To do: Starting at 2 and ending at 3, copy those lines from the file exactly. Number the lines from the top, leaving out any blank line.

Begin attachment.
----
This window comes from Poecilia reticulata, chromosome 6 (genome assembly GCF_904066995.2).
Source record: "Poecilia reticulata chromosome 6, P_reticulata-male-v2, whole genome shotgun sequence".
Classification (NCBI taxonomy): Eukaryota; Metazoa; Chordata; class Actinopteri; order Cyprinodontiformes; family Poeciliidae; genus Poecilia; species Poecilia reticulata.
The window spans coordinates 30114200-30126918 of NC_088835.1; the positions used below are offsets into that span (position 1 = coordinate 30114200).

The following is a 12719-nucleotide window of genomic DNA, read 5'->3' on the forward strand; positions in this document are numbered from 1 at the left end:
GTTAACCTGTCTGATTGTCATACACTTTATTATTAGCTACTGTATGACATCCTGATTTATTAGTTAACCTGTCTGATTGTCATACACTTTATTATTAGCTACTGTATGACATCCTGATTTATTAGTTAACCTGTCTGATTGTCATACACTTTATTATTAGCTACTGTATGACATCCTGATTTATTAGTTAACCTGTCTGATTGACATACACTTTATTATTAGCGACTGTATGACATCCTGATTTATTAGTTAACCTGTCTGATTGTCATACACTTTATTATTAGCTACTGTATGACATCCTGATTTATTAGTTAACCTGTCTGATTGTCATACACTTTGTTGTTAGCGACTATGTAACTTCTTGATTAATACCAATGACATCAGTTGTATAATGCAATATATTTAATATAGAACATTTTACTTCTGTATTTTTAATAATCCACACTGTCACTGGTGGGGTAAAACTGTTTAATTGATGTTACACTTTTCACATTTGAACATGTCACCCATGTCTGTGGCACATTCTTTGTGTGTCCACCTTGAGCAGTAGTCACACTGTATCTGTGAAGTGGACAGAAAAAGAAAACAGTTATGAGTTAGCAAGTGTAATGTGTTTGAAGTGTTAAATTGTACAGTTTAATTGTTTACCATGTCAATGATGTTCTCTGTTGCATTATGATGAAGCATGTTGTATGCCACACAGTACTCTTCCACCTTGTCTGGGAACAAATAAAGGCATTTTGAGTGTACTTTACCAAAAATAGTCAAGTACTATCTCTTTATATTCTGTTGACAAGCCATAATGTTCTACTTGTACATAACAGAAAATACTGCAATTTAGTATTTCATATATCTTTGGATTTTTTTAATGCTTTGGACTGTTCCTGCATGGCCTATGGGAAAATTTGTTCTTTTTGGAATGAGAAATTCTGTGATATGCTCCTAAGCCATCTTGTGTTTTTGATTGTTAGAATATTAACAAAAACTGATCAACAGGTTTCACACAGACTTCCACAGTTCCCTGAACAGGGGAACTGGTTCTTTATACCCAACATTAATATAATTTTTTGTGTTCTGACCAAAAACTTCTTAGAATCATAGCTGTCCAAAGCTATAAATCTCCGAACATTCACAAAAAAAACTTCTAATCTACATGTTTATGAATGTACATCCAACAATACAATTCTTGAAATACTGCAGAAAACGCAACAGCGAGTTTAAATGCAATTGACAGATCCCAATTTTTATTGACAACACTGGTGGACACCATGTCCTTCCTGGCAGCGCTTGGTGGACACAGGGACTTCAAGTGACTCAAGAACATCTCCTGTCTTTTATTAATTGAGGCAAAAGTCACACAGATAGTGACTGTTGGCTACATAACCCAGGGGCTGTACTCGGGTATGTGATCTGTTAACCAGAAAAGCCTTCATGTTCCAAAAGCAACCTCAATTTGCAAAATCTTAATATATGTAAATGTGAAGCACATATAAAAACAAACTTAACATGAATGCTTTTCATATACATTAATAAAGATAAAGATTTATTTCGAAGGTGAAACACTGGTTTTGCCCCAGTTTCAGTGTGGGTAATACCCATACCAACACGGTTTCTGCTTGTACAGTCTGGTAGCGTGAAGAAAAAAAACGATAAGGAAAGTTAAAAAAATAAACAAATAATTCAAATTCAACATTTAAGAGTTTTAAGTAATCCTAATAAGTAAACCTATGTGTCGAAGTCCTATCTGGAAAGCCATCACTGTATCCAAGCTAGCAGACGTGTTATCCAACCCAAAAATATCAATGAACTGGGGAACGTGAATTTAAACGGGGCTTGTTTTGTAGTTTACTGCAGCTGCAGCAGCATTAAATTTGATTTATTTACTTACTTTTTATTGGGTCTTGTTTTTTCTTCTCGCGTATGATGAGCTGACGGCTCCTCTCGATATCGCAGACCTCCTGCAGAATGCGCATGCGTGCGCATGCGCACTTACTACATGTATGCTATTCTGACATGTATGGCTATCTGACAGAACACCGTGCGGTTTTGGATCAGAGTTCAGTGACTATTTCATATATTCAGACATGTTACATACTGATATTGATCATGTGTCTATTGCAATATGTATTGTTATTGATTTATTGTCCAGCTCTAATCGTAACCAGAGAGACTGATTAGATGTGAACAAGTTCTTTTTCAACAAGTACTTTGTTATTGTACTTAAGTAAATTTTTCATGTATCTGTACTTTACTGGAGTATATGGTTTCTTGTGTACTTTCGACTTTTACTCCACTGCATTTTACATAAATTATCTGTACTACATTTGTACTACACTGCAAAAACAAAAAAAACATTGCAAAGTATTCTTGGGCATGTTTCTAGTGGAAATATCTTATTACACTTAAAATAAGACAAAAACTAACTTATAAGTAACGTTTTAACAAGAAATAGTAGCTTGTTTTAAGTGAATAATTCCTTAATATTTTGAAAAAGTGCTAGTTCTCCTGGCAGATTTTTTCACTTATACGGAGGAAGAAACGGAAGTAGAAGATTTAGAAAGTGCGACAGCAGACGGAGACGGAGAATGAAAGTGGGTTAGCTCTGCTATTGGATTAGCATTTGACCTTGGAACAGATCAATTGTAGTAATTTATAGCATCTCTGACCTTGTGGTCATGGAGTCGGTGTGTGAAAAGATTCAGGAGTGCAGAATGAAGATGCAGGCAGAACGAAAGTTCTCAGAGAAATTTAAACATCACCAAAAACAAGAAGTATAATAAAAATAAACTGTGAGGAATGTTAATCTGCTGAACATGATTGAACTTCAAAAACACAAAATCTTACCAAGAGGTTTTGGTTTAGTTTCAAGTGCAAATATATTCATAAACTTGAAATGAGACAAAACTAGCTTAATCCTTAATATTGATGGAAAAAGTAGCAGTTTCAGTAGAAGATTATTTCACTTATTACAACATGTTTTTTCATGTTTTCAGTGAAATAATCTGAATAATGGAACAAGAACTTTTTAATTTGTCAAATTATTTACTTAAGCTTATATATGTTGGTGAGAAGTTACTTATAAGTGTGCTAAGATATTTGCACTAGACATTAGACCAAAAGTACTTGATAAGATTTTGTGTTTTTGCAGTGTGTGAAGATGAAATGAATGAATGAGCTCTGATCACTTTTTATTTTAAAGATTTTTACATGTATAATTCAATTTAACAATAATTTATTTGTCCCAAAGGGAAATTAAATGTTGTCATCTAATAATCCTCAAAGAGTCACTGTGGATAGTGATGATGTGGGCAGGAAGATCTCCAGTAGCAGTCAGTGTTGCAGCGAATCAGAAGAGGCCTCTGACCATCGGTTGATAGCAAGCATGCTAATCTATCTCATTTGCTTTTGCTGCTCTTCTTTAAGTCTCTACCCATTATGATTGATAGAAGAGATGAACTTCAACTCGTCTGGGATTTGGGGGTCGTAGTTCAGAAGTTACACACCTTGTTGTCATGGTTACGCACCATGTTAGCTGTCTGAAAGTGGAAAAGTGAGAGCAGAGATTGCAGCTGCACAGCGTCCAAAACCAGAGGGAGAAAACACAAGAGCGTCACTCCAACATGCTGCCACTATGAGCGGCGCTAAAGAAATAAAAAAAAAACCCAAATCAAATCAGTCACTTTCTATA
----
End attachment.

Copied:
Source record: "Poecilia reticulata chromosome 6, P_reticulata-male-v2, whole genome shotgun sequence".
Classification (NCBI taxonomy): Eukaryota; Metazoa; Chordata; class Actinopteri; order Cyprinodontiformes; family Poeciliidae; genus Poecilia; species Poecilia reticulata.